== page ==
Remember Phil Cool? If you sat in front of a British TV in the early 1990s, you probably do. It was obligatory that you had to refer to him as the “rubber-faced” comedian, so twisty were his gurning impersonations. He’s still going, but for a while he was a primetime television fixture; I can well remember one of his jokes, where he mused over why alien invaders in movies always seemed to head for well known landmarks in the most iconic cities on Earth. Why didn’t they arrive in, for instance, Johannesburg? He then mimed a South African welcome party, beckoning with open arms to a flying saucer and calling out: “Don’t be frightened: we’re not going to treat you any different just because you’re green.” District 9 is that joke extruded to feature length.
It’s also probably the only film I can remember that seems to take place entirely at gunpoint. Barely a moment passes that someone isn’t pointing or firing a weapon at someone else. I get the point that it’s a depiction of a pressure cooker environment reaching a deadly state of intensity, but the constant threat is wearing after a while, and I was yearning for some downtime to develop the characters at a pitch below hysteria. Neil Blomkamp shares with his mentor Peter Jackson a high tolerance for mess. There’s no reservation about spraying bodily fluids from a range of outlets. There’s a very variable register, where the gouts of blood, mucus and vomit are either supposed to be shocking, funny or ghosthouse-gross, but the invitation to be entertained by the violence of it all (and almost everything in this film is maximally abrasive), most notably in the cathartic, tooled-up kickass killing spree at the climax, sits uncomfortably in a film that seemed to promise a more serious intent in analysing how ordinary people come to perform acts of oppression on a defenceless underclass.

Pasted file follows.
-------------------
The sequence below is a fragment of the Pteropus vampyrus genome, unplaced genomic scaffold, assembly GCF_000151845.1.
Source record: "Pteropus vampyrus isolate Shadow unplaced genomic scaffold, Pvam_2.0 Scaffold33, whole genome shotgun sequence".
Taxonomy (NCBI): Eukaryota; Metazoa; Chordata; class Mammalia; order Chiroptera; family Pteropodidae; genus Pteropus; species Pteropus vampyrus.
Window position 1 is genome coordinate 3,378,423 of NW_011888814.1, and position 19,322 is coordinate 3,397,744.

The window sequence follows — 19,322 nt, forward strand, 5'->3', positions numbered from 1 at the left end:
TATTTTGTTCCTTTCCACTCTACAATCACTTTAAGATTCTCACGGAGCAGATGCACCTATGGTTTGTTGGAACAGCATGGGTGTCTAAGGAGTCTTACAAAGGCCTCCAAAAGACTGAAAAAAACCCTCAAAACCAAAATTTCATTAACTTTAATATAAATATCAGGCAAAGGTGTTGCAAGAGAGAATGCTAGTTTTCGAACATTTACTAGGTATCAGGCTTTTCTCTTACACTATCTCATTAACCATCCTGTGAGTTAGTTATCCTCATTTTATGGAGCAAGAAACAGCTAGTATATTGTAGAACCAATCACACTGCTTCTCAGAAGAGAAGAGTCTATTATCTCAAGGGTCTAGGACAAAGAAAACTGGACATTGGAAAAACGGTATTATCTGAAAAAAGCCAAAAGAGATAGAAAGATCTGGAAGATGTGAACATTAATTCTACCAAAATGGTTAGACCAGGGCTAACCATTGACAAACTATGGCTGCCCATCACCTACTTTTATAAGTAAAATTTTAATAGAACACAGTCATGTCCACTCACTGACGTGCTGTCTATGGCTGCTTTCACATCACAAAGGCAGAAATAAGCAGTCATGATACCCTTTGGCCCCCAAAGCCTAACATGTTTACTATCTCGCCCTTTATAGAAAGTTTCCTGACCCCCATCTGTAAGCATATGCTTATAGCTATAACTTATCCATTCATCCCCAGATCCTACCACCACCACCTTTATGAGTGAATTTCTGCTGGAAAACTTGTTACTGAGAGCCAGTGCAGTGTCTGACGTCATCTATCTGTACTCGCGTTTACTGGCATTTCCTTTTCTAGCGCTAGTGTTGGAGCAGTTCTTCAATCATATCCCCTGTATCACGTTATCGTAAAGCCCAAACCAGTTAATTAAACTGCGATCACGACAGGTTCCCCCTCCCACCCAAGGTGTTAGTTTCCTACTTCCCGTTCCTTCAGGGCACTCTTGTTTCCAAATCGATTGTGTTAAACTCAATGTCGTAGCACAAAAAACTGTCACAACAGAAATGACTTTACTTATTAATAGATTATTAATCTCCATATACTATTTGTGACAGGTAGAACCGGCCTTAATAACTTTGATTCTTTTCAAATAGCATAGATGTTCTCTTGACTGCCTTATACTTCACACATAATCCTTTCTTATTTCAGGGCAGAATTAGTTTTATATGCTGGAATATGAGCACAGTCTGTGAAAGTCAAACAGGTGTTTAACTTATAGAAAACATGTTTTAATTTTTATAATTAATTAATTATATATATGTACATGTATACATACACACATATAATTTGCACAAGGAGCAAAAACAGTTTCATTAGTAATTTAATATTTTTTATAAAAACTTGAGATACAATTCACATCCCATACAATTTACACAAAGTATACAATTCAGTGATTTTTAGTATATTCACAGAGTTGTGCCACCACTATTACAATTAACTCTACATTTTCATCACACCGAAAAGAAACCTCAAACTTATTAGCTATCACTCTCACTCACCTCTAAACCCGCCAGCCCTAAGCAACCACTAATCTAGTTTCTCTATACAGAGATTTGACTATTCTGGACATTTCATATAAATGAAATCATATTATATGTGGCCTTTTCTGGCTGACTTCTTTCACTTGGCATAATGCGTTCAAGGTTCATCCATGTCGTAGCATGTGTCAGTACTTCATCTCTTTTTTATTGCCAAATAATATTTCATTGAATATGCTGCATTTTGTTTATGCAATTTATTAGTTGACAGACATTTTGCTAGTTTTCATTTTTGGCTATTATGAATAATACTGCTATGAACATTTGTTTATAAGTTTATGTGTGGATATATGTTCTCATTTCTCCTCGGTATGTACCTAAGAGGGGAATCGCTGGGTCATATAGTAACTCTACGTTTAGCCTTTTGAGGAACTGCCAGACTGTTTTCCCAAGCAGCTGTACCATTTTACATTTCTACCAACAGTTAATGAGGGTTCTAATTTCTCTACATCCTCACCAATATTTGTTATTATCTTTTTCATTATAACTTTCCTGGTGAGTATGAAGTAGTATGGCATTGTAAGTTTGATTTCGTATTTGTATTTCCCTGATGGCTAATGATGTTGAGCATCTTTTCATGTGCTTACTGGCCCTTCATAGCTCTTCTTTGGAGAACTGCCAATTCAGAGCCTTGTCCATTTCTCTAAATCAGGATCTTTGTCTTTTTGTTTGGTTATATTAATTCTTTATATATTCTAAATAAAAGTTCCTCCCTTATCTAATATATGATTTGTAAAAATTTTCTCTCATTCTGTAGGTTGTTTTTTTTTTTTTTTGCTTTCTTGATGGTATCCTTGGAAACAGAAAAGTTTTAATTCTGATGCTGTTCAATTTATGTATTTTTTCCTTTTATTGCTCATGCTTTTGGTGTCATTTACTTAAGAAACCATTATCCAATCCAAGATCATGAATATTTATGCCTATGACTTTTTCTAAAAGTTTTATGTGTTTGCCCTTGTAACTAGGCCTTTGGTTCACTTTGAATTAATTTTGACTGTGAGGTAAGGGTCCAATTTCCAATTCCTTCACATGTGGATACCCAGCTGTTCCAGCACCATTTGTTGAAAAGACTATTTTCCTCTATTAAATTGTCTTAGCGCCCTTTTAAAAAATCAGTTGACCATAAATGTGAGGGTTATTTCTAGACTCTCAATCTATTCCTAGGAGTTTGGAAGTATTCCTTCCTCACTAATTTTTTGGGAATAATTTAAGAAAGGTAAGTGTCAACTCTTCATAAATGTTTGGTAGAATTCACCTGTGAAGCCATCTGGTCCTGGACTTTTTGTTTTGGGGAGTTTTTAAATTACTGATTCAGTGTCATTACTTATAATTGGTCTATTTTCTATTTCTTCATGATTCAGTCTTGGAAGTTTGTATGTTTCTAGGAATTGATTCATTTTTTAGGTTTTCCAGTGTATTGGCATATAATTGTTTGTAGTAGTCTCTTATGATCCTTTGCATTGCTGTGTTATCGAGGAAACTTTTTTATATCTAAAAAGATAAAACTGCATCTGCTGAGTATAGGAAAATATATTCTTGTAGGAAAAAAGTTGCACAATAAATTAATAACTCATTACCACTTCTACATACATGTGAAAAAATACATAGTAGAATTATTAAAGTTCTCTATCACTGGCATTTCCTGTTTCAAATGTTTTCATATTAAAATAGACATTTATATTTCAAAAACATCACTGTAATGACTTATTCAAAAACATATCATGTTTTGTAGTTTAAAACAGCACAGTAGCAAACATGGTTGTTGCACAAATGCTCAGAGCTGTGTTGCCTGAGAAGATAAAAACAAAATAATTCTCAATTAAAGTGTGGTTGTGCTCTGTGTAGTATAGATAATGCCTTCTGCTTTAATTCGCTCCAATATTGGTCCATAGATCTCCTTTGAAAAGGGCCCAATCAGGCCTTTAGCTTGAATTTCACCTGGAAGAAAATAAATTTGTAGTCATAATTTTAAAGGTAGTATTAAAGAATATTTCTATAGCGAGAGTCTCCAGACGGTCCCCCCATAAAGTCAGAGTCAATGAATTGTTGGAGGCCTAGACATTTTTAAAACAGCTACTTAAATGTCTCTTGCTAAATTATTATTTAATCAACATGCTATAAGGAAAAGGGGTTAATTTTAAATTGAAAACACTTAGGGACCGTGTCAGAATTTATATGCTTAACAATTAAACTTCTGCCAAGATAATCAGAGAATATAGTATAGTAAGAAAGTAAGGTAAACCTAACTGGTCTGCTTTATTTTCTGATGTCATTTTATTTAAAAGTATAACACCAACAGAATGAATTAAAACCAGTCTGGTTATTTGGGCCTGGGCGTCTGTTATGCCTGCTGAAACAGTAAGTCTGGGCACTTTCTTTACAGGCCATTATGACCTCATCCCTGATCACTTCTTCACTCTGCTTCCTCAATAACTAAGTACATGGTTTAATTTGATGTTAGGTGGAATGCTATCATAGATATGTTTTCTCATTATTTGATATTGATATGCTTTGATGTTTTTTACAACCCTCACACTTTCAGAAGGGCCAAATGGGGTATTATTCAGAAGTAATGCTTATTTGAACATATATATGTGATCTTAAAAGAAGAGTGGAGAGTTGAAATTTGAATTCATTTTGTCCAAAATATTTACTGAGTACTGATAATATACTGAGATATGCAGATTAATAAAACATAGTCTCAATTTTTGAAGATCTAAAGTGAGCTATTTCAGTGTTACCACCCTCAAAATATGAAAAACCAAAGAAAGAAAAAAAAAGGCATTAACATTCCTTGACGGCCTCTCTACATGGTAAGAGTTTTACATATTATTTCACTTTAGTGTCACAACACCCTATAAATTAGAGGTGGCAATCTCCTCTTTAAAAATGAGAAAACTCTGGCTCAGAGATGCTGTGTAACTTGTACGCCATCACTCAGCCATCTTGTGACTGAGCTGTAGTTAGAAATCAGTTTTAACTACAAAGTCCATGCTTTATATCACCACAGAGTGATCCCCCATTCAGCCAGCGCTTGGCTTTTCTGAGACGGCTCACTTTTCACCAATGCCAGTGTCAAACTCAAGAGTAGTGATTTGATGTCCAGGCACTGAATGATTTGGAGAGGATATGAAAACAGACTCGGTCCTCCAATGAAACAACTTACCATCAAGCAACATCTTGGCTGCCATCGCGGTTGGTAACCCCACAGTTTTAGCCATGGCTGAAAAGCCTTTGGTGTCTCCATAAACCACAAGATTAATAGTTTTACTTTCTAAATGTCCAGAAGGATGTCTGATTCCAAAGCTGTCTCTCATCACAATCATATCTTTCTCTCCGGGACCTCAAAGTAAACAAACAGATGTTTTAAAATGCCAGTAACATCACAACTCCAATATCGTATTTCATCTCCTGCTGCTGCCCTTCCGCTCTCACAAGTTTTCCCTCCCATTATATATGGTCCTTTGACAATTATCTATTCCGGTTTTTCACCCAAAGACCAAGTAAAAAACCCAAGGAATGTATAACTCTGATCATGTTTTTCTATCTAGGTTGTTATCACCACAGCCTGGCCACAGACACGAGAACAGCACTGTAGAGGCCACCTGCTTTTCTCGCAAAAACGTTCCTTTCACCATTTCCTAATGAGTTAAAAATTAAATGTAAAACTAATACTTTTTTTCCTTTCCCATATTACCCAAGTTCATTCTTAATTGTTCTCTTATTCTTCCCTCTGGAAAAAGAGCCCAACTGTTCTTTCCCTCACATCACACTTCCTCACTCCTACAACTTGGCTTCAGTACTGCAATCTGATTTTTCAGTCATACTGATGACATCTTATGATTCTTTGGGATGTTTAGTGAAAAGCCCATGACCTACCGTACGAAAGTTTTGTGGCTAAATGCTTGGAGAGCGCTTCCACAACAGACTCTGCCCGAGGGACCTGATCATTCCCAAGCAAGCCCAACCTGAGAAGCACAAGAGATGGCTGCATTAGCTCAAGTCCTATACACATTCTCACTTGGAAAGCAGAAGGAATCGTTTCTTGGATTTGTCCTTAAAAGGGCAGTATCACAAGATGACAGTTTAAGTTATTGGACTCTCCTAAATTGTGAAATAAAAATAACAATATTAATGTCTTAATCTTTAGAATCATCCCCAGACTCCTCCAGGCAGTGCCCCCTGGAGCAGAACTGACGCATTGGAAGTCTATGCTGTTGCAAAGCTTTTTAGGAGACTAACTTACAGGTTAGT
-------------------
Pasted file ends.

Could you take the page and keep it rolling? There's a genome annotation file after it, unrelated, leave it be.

So, while it’s a riveting and intense viewing experience, it throws away a great opportunity to really problematise the alien invasion genre. The most interesting aspects of the film are those that speculate on how earthlings would really respond to intergalactic visitors: not with flagwaving and synthesiser jingles, but with quarantine and concentration camps, bureaucracy. It shows the aftermath once the initial sense of childlike wonderment has worn off, and humans have let their instincts to control and dominate take over. Some of the responsibility for this unpleasant prediction of close encounters is passed onto a fictional giant corporation, Multi-National United (almost as cartoony as Robocop‘s OmniCorp), absolving the rest of us from the shame of passive acceptance of intergalactic racism. There’s a cowardly wish to palm off the nastier end of the exploitation to Nigerian immigrants making a killing off the aliens’ situation: the eye-rolling witchcraft fanatics who embody the worst excesses of human villainy belong in a different movie, one which isn’t claiming to poke holes in the fabric of humans’ propensity for paranoid stereotyping.
I can’t help comparing it to District 13, which also constructs an action adventure in a locked down ghetto, staging escapes and pitched battles as a visual allegory of contested space and caged bodies: District 13 uses the French banlieue for its allegorical inspiration, and 9 uses apartheid South Africa, 13 uses parkour as its main action ingredient, and 9 builds its conflicts around firepower competitions. There’s room on the market for both films, but a comparison of how they use genre to dramatise otherwise unphotogenic sites of resistance is instructive. I did wonder at first why, if the apartheid allegory is so fully developed as to be utterly blatant, they didn’t just make a film about apartheid, but this must surely be the more commercially viable option. I’m just not quite convinced that, amidst the explosions, it gives enough thinking space to really consider the horrific implications of its theme. Somewhere in there is the idea that alien visitors give humans the chance to momentarily forget about how much they hate each other. The aliens provide a convenient, contained Other upon which they can exercise their power. The cliched revelation that an evil corporation just wants to harness the alien weapons for their own ends is notable only for its extreme familiarity, but the notion of human indifference to the suffering of anyone it can compartmentalise as undeserving is a pertinent one for a drama. But then, even Ronald Reagan knew that alien visitation would be the best thing to bring us all together, united in a utopian dream of universal hatred: